Hailee Steinfeld Releases ‘Love Myself’; It Means Just What You Think It Means

Hailee Steinfeld Visits
Prepare to be surprised. Photo: Ilya S. Savenok/Getty Images

Hailee Steinfeld has an unusually long résumé for a teenager: The 18-year-old got an Oscar nomination for her role in 2010’s True Grit (which she earned at 14), has modeled for Miu Miu, and is part of Taylor Swift’s girl gang (she played the Trinity in Tay’s “Bad Blood” video). That last bragging right seems to have inspired her latest career move. Earlier this year, Steinfeld added “singer” to her multihyphenate job title with a starring role in Pitch Perfect 2, and she hopes to make music more than just a hobby with a freshly inked record deal with Republic and a debut album in the works. After wooing the tween crowd beside Vine star Shawn Mendes on the acoustic reworking of his hit “Stitches,” she’s here to establish a fandom of her own with her album’s first single, “Love Myself.”

If it sounds like Hailee’s doing an impression of Taylor Swift covering Kendrick Lamar’s “i,” you’re not just hearing things. There’s a glaze to Steinfeld’s vocal style on the track that’s unmistakably Swift-influenced, while the song’s uplifting message cribs Kendrick’s down to the shout-sung, “I love me!” hook. Kendrick was suggesting self-love as a viable response to a perceived global hatred of blacks, but Hailee’s message more closely aligns with that of Selena Gomez’s “Good for You“: Just as Gomez finds a way to raise a glass to her sexual freedom with lyrics that trick you into thinking she’s toasting whichever dude you assume she’s sleeping with, Steinfeld, too, celebrates a sexual awakening. “I know how to scream my own name,” she announces, having figured out — like so many women ultimately do — that sometimes the best touch is your own. Charli XCX snuck a similar discovery on “Body of My Own,” a cut from last year’s Sucker that had her finally putting a stop to a lackluster sexual relationship; she realizes that instead of relying on a partner to satisfy her carnal needs, “I can do it better when I’m all alone.” Applause.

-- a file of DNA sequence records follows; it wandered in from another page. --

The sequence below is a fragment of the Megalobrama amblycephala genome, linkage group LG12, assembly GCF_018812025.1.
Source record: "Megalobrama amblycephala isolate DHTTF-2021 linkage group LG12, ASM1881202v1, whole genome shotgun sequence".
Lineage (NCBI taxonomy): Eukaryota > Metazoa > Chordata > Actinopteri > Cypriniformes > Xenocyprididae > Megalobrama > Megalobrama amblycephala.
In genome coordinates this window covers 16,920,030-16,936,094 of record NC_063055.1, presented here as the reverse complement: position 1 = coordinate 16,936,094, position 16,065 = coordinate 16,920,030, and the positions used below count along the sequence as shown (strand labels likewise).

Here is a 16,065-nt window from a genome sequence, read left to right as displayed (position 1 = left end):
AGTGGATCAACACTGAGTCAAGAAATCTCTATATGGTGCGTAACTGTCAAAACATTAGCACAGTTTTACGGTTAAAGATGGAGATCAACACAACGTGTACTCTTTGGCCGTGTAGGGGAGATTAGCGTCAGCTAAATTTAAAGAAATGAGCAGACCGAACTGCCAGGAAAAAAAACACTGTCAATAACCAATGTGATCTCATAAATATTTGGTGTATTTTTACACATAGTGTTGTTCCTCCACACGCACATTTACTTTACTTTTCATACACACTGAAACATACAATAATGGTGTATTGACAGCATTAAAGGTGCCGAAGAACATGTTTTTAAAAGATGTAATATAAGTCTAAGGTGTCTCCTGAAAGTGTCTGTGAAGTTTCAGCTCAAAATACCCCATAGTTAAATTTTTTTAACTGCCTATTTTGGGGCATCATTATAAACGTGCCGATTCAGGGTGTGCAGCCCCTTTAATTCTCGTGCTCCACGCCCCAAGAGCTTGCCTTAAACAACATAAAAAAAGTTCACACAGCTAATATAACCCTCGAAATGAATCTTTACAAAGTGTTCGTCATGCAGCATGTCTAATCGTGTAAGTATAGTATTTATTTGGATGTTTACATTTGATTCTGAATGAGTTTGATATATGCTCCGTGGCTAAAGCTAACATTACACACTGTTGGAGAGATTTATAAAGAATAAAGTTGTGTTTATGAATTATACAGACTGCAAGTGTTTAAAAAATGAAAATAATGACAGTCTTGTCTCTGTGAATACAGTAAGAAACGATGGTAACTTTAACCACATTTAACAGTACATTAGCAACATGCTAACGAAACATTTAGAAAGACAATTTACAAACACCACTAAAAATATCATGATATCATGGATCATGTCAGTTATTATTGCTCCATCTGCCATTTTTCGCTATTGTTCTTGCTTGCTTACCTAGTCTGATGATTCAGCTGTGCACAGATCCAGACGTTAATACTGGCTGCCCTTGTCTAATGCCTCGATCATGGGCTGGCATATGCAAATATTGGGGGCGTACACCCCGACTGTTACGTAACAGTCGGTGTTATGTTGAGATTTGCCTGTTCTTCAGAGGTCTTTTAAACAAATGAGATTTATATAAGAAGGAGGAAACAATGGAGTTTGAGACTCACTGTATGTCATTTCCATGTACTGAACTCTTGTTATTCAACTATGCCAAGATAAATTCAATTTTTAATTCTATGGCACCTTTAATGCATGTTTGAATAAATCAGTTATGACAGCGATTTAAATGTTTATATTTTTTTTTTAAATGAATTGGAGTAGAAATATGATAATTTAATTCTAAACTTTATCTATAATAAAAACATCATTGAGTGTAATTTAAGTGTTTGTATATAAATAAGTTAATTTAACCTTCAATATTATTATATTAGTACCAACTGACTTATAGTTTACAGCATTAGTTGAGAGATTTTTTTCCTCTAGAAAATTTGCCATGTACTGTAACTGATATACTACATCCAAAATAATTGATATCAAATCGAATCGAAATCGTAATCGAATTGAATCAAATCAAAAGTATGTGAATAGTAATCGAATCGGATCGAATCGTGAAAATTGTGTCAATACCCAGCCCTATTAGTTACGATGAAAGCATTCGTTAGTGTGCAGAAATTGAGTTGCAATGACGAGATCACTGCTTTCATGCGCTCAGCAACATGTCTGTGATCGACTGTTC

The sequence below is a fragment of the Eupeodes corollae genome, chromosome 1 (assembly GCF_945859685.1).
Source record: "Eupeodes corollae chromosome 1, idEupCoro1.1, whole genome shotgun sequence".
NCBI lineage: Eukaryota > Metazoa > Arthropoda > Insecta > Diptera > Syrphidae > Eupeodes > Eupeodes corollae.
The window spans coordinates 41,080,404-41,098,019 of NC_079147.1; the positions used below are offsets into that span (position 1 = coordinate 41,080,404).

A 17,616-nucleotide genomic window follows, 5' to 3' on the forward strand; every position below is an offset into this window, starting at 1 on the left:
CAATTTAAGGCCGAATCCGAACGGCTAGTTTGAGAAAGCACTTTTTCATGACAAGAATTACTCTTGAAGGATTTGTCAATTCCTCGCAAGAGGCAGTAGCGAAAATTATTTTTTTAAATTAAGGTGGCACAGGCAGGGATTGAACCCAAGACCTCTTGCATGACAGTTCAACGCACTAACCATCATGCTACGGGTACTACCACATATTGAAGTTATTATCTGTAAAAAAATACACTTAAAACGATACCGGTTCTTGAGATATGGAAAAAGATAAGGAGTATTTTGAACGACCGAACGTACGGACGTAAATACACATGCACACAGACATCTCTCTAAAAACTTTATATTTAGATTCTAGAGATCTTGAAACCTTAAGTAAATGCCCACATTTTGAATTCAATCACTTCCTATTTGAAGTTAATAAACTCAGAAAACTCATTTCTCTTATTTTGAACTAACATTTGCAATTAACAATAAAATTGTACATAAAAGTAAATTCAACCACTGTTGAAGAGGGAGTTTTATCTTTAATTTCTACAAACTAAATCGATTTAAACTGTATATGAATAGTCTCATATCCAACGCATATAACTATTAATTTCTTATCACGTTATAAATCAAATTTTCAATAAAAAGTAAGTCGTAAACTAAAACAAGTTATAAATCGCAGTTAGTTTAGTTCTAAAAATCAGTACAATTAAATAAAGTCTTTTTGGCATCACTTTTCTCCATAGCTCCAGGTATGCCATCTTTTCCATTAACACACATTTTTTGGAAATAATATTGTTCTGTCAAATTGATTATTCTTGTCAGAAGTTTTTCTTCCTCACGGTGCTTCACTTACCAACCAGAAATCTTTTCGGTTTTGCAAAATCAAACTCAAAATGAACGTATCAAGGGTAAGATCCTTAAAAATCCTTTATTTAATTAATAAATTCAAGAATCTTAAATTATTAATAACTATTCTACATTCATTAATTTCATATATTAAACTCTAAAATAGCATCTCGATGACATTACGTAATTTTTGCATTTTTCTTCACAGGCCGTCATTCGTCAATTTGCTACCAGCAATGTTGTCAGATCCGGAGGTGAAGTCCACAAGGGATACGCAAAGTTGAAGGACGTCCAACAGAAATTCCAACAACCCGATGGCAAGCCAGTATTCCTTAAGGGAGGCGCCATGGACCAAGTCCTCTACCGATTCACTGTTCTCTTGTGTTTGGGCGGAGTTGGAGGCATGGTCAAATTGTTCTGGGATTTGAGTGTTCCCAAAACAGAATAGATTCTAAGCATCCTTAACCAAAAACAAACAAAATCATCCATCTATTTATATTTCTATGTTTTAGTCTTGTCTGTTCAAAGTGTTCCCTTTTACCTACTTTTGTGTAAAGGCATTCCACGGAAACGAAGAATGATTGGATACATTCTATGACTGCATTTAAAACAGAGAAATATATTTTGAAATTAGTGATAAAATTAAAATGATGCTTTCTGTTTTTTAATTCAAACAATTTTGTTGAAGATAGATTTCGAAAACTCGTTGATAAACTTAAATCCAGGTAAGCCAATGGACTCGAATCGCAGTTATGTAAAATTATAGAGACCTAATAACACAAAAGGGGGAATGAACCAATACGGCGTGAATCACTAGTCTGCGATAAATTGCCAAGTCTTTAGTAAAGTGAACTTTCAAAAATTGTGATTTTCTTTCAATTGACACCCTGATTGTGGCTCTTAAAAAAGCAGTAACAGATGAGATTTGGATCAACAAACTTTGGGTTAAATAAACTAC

Steinfeld slyly made her ode to masturbation just subliminal enough to fly over a less-involved parent’s head, and its sugary TeenNick-appropriate production probably won’t raise any suspicions either. (But you can trust that Tumblr will waste no time pointing that out.) If “Love Myself” means the industry might finally let young female pop-stars stop pretending that men are the only way they can get off, then Hailee Steinfeld might’ve just thrown her name into the conversation about pop’s new feminist generation. How proud must Taylor be?

Hailee Steinfeld Releases ‘Love Myself’